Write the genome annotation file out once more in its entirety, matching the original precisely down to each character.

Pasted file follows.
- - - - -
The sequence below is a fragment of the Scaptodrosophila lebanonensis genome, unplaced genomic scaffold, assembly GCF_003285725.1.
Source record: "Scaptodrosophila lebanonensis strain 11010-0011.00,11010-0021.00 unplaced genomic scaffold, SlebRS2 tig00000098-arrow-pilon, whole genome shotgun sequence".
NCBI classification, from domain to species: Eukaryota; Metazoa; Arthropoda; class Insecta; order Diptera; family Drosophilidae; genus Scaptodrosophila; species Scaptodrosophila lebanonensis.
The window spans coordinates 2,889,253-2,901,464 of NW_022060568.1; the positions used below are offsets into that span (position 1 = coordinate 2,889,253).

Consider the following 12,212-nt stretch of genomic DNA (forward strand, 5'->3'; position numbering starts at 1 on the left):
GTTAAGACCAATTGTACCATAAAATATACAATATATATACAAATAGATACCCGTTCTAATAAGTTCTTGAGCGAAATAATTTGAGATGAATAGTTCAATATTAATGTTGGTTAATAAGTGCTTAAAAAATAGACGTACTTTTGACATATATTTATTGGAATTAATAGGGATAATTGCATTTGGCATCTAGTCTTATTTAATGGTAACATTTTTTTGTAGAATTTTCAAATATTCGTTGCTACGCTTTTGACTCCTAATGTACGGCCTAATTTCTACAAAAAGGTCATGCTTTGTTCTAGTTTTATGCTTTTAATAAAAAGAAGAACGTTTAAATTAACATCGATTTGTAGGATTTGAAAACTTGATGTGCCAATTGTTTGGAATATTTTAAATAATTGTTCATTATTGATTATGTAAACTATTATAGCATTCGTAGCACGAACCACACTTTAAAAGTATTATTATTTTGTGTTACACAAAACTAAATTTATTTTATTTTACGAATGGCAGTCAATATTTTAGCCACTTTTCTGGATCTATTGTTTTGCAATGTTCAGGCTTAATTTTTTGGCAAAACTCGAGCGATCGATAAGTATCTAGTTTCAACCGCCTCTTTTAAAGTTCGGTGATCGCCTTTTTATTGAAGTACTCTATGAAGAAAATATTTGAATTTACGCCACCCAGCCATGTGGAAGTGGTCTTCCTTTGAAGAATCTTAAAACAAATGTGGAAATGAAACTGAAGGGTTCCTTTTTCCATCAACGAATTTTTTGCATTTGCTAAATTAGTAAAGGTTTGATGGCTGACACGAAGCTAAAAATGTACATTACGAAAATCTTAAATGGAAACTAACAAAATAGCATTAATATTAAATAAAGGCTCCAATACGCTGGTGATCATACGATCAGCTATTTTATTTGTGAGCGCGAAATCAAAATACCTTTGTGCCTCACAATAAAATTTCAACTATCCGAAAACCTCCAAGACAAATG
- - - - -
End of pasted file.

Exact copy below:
The sequence below is a fragment of the Scaptodrosophila lebanonensis genome, unplaced genomic scaffold, assembly GCF_003285725.1.
Source record: "Scaptodrosophila lebanonensis strain 11010-0011.00,11010-0021.00 unplaced genomic scaffold, SlebRS2 tig00000098-arrow-pilon, whole genome shotgun sequence".
NCBI classification, from domain to species: Eukaryota; Metazoa; Arthropoda; class Insecta; order Diptera; family Drosophilidae; genus Scaptodrosophila; species Scaptodrosophila lebanonensis.
The window spans coordinates 2,889,253-2,901,464 of NW_022060568.1; the positions used below are offsets into that span (position 1 = coordinate 2,889,253).

Consider the following 12,212-nt stretch of genomic DNA (forward strand, 5'->3'; position numbering starts at 1 on the left):
GTTAAGACCAATTGTACCATAAAATATACAATATATATACAAATAGATACCCGTTCTAATAAGTTCTTGAGCGAAATAATTTGAGATGAATAGTTCAATATTAATGTTGGTTAATAAGTGCTTAAAAAATAGACGTACTTTTGACATATATTTATTGGAATTAATAGGGATAATTGCATTTGGCATCTAGTCTTATTTAATGGTAACATTTTTTTGTAGAATTTTCAAATATTCGTTGCTACGCTTTTGACTCCTAATGTACGGCCTAATTTCTACAAAAAGGTCATGCTTTGTTCTAGTTTTATGCTTTTAATAAAAAGAAGAACGTTTAAATTAACATCGATTTGTAGGATTTGAAAACTTGATGTGCCAATTGTTTGGAATATTTTAAATAATTGTTCATTATTGATTATGTAAACTATTATAGCATTCGTAGCACGAACCACACTTTAAAAGTATTATTATTTTGTGTTACACAAAACTAAATTTATTTTATTTTACGAATGGCAGTCAATATTTTAGCCACTTTTCTGGATCTATTGTTTTGCAATGTTCAGGCTTAATTTTTTGGCAAAACTCGAGCGATCGATAAGTATCTAGTTTCAACCGCCTCTTTTAAAGTTCGGTGATCGCCTTTTTATTGAAGTACTCTATGAAGAAAATATTTGAATTTACGCCACCCAGCCATGTGGAAGTGGTCTTCCTTTGAAGAATCTTAAAACAAATGTGGAAATGAAACTGAAGGGTTCCTTTTTCCATCAACGAATTTTTTGCATTTGCTAAATTAGTAAAGGTTTGATGGCTGACACGAAGCTAAAAATGTACATTACGAAAATCTTAAATGGAAACTAACAAAATAGCATTAATATTAAATAAAGGCTCCAATACGCTGGTGATCATACGATCAGCTATTTTATTTGTGAGCGCGAAATCAAAATACCTTTGTGCCTCACAATAAAATTTCAACTATCCGAAAACCTCCAAGACAAATG